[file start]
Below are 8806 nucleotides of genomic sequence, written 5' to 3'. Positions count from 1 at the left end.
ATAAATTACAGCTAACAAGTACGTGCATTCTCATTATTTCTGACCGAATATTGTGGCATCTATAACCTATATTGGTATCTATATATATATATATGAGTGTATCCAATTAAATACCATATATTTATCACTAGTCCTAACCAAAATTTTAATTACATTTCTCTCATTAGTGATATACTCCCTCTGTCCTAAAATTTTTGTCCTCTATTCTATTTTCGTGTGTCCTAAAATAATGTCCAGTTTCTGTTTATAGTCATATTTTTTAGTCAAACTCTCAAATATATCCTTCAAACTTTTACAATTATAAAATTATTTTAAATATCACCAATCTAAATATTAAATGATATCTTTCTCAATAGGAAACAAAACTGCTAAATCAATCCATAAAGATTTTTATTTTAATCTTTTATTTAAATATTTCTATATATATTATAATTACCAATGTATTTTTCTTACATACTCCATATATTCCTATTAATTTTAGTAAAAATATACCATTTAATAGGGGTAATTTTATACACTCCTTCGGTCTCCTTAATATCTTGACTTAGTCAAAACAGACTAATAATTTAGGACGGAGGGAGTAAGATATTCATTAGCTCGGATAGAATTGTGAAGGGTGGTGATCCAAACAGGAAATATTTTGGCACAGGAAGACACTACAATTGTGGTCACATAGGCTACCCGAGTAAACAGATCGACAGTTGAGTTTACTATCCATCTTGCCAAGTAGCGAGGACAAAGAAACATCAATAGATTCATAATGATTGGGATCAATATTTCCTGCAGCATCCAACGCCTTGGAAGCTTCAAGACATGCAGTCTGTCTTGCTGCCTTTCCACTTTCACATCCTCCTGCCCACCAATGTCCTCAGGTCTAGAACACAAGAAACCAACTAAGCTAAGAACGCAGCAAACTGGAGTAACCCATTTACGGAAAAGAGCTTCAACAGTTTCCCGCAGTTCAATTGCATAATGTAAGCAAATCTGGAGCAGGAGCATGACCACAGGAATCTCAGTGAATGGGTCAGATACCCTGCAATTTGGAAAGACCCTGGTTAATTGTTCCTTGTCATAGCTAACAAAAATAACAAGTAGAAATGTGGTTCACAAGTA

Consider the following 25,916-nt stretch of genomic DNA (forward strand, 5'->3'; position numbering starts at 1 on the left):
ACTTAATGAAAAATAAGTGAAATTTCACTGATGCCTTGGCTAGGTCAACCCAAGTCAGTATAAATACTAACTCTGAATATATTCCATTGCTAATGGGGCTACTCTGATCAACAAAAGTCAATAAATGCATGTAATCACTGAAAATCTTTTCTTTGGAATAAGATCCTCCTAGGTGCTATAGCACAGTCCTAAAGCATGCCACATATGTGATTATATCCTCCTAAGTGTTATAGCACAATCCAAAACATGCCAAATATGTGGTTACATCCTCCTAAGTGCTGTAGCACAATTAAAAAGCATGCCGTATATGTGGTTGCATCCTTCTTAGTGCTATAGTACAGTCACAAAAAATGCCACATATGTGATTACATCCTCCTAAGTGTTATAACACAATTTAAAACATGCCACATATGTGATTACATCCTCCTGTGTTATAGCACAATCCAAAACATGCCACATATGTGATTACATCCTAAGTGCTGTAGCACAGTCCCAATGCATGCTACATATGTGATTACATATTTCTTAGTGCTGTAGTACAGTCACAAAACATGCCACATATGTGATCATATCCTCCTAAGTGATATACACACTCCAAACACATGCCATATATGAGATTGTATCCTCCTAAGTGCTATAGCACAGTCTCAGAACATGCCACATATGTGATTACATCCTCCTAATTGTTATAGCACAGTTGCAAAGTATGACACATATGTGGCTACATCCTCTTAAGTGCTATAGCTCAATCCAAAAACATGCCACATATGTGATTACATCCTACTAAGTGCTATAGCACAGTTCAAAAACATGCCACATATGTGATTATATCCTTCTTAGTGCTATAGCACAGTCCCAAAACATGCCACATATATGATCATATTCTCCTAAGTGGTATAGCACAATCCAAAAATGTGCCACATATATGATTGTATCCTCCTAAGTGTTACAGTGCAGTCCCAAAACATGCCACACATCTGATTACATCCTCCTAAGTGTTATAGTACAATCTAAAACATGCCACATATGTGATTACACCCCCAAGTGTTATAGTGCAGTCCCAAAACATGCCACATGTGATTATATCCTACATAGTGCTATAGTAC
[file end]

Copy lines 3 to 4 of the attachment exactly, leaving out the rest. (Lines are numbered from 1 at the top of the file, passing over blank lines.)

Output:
Consider the following 25,916-nt stretch of genomic DNA (forward strand, 5'->3'; position numbering starts at 1 on the left):
ACTTAATGAAAAATAAGTGAAATTTCACTGATGCCTTGGCTAGGTCAACCCAAGTCAGTATAAATACTAACTCTGAATATATTCCATTGCTAATGGGGCTACTCTGATCAACAAAAGTCAATAAATGCATGTAATCACTGAAAATCTTTTCTTTGGAATAAGATCCTCCTAGGTGCTATAGCACAGTCCTAAAGCATGCCACATATGTGATTATATCCTCCTAAGTGTTATAGCACAATCCAAAACATGCCAAATATGTGGTTACATCCTCCTAAGTGCTGTAGCACAATTAAAAAGCATGCCGTATATGTGGTTGCATCCTTCTTAGTGCTATAGTACAGTCACAAAAAATGCCACATATGTGATTACATCCTCCTAAGTGTTATAACACAATTTAAAACATGCCACATATGTGATTACATCCTCCTGTGTTATAGCACAATCCAAAACATGCCACATATGTGATTACATCCTAAGTGCTGTAGCACAGTCCCAATGCATGCTACATATGTGATTACATATTTCTTAGTGCTGTAGTACAGTCACAAAACATGCCACATATGTGATCATATCCTCCTAAGTGATATACACACTCCAAACACATGCCATATATGAGATTGTATCCTCCTAAGTGCTATAGCACAGTCTCAGAACATGCCACATATGTGATTACATCCTCCTAATTGTTATAGCACAGTTGCAAAGTATGACACATATGTGGCTACATCCTCTTAAGTGCTATAGCTCAATCCAAAAACATGCCACATATGTGATTACATCCTACTAAGTGCTATAGCACAGTTCAAAAACATGCCACATATGTGATTATATCCTTCTTAGTGCTATAGCACAGTCCCAAAACATGCCACATATATGATCATATTCTCCTAAGTGGTATAGCACAATCCAAAAATGTGCCACATATATGATTGTATCCTCCTAAGTGTTACAGTGCAGTCCCAAAACATGCCACACATCTGATTACATCCTCCTAAGTGTTATAGTACAATCTAAAACATGCCACATATGTGATTACACCCCCAAGTGTTATAGTGCAGTCCCAAAACATGCCACATGTGATTATATCCTACATAGTGCTATAGTAC